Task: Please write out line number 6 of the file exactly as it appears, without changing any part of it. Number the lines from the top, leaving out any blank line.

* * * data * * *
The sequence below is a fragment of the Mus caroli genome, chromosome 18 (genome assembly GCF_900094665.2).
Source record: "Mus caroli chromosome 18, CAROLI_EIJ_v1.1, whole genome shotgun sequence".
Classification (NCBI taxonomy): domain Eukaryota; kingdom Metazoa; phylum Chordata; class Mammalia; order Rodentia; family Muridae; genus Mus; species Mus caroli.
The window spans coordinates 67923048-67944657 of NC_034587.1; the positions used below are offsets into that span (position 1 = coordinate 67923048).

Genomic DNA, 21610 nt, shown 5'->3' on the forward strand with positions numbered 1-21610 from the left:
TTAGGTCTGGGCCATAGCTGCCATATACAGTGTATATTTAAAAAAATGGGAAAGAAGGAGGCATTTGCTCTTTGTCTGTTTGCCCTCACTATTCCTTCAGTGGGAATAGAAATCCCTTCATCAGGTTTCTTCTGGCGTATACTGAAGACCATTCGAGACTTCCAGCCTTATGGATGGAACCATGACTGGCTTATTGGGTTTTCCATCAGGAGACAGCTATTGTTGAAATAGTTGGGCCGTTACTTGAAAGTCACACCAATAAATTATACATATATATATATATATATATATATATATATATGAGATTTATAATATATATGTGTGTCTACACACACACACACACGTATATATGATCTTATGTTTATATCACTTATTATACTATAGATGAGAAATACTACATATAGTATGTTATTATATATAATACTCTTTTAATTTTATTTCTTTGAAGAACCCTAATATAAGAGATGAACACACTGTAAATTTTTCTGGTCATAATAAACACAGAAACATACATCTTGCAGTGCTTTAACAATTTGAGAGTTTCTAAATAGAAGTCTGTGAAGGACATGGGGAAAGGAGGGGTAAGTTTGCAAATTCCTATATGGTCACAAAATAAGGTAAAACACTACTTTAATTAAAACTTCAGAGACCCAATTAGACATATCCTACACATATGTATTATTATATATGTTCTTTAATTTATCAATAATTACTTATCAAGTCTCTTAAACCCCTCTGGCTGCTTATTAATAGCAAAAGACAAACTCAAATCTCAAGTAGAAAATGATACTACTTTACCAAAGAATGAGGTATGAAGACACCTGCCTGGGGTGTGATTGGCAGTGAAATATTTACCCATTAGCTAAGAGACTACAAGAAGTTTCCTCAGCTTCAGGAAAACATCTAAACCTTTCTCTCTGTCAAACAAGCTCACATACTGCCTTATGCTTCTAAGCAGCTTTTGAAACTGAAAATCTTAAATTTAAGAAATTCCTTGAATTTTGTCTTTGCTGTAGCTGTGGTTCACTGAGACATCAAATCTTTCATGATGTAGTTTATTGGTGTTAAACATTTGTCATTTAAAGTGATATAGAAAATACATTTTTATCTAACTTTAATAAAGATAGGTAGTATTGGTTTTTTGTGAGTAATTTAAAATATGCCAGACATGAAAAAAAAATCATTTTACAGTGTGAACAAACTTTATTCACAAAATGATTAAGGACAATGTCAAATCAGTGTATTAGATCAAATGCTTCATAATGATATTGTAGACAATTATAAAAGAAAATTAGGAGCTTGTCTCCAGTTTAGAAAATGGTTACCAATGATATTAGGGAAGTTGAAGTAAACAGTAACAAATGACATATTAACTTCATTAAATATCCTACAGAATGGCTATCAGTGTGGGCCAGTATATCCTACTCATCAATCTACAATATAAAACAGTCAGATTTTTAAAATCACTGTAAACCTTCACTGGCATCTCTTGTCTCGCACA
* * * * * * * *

TTAGGTCTGGGCCATAGCTGCCATATACAGTGTATATTTAAAAAAATGGGAAAGAAGGAGGCATTTGCTCTTTGTCTGTTTGCCCTCACTATTCCTTCAGTGGGAATAGAAATCCCTTCATCAGGTTTCTTCTGGCGTATACTGAAGACCATTCGAGACTTCCAGCCTTATGGATGGAACCATGACTGGCTTATTGGGTTTTCCATCAGGAGACAGCTATTGTTGAAATAGTTGGGCCGTTACTTGAAAGTCACACCAATAAATTATACATATATATATATATATATATATATATATATATGAGATTTATAATATATATGTGTGTCTACACACACACACACACGTATATATGATCTTATGTTTATATCACTTATTATACTATAGATGAGAAATACTACATATAGTATGTTATTATATATAATACTCTTTTAATTTTATTTCTTTGAAGAACCCTAATATAAGAGATGAACACACTGTAAATTTTTCTGGTCATAATAAACACAGAAACATACATCTTGCAGTGCTTTAACAATTTGAGAGTTTCTAAATAGAAGTCTGTGAAGGACATGGGGAAAGGAGGGGTAAGTTTGCAAATTCCTATATGGTCACAAAATAAGGTAAAACACTACTTTAATTAAAACTTCAGAGACCCAATTAGACATATCCTACACATATGTATTATTATATATGTTCTTTAATTTATCAATAATTACTTATCAAGTCTCTTAAACCCCTCTGGCTGCTTATTAATAGCAAAAGACAAACTCAAATCTCAAGTAGAAAATGATACTACTTTACCAAAGAATGAGGTATGAAGACACCTGCCTGGGGTGTGATTGGCAGTGAAATATTTACCCATTAGCTAAGAGACTACAAGAAGTTTCCTCAGCTTCAGGAAAACATCTAAACCTTTCTCTCTGTCAAACAAGCTCACATACTGCCTTATGCTTCTAAGCAGCTTTTGAAACTGAAAATCTTAAATTTAAGAAATTCCTTGAATTTTGTCTTTGCTGTAGCTGTGGTTCACTGAGACATCAAATCTTTCATGATGTAGTTTATTGGTGTTAAACATTTGTCATTTAAAGTGATATAGAAAATACATTTTTATCTAACTTTAATAAAGATAGGTAGTATTGGTTTTTTGTGAGTAATTTAAAATATGCCAGACATGAAAAAAAAATCATTTTACAGTGTGAACAAACTTTATTCACAAAATGATTAAGGACAATGTCAAATCAGTGTATTAGATCAAATGCTTCATAATGATATTGTAGACAATTATAAAAGAAAATTAGGAGCTTGTCTCCAGTTTAGAAAATGGTTACCAATGATATTAGGGAAGTTGAAGTAAACAGTAACAAATGACATATTAACTTCATTAAATATCCTACAGAATGGCTATCAGTGTGGGCCAGTATATCCTACTCATCAATCTACAATATAAAACAGTCAGATTTTTAAAATCACTGTAAACCTTCACTGGCATCTCTTGTCTCGCACA